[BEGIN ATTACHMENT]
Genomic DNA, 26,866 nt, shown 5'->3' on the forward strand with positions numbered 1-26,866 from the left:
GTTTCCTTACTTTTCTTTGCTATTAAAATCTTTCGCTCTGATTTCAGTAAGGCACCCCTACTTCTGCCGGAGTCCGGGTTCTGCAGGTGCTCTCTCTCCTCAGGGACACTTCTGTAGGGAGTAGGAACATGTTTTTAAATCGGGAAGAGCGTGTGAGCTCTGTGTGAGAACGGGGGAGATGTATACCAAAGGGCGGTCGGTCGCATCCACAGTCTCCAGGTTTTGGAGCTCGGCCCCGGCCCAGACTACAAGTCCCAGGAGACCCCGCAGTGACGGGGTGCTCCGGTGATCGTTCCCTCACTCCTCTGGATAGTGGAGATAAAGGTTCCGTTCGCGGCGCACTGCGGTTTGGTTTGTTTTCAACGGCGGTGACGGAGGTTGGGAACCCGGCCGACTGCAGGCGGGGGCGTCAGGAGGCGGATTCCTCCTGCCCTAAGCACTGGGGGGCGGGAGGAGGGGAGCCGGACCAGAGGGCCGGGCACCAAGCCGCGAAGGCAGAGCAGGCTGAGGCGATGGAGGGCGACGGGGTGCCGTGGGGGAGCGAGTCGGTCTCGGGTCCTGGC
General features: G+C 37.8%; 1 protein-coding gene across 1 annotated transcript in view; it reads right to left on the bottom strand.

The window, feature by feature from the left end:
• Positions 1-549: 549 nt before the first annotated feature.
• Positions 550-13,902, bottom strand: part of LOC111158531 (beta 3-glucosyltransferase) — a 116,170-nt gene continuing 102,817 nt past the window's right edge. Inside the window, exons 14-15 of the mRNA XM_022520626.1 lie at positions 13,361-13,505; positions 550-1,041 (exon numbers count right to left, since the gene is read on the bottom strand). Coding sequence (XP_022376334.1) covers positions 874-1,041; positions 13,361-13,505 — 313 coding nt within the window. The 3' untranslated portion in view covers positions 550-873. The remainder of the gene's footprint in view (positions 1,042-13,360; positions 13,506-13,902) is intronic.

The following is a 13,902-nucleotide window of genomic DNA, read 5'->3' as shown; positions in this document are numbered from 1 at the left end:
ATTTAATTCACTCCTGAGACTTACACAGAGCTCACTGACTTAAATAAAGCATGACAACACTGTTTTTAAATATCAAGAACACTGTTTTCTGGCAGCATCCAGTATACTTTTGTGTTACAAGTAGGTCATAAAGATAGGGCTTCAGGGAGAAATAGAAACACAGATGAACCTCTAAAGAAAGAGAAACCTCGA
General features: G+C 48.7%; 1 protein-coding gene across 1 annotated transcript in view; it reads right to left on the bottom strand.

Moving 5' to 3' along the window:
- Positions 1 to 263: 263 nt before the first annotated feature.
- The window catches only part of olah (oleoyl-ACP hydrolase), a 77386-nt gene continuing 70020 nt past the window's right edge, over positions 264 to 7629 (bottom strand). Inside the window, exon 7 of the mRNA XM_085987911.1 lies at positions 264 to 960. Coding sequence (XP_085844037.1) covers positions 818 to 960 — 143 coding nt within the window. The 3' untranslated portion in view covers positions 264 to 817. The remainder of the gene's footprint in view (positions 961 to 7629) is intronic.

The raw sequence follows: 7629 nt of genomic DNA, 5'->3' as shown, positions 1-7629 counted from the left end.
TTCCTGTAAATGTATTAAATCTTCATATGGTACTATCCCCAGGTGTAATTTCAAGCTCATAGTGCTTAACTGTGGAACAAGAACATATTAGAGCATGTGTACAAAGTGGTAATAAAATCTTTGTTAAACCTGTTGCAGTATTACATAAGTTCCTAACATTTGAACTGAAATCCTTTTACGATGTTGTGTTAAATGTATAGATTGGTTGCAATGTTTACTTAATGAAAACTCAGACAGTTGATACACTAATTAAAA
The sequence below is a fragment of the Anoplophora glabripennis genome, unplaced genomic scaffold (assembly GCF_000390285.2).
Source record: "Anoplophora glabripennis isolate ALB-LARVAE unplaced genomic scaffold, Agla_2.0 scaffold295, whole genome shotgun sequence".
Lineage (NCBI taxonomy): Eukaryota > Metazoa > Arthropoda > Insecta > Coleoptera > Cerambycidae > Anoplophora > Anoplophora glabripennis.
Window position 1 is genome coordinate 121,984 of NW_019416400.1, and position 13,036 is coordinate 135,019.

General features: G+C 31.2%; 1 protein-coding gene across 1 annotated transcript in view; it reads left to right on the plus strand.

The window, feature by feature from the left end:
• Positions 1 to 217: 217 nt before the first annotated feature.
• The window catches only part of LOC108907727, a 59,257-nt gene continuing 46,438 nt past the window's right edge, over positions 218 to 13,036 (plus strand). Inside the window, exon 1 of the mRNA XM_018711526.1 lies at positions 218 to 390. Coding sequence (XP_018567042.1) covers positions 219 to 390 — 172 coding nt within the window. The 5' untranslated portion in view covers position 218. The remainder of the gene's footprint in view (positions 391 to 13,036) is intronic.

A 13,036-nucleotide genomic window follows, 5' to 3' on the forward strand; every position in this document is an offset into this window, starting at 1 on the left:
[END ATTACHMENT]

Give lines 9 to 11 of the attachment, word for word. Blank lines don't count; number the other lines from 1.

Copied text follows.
General features: G+C 48.7%; 1 protein-coding gene across 1 annotated transcript in view; it reads right to left on the bottom strand.

Moving 5' to 3' along the window:
- Positions 1 to 263: 263 nt before the first annotated feature.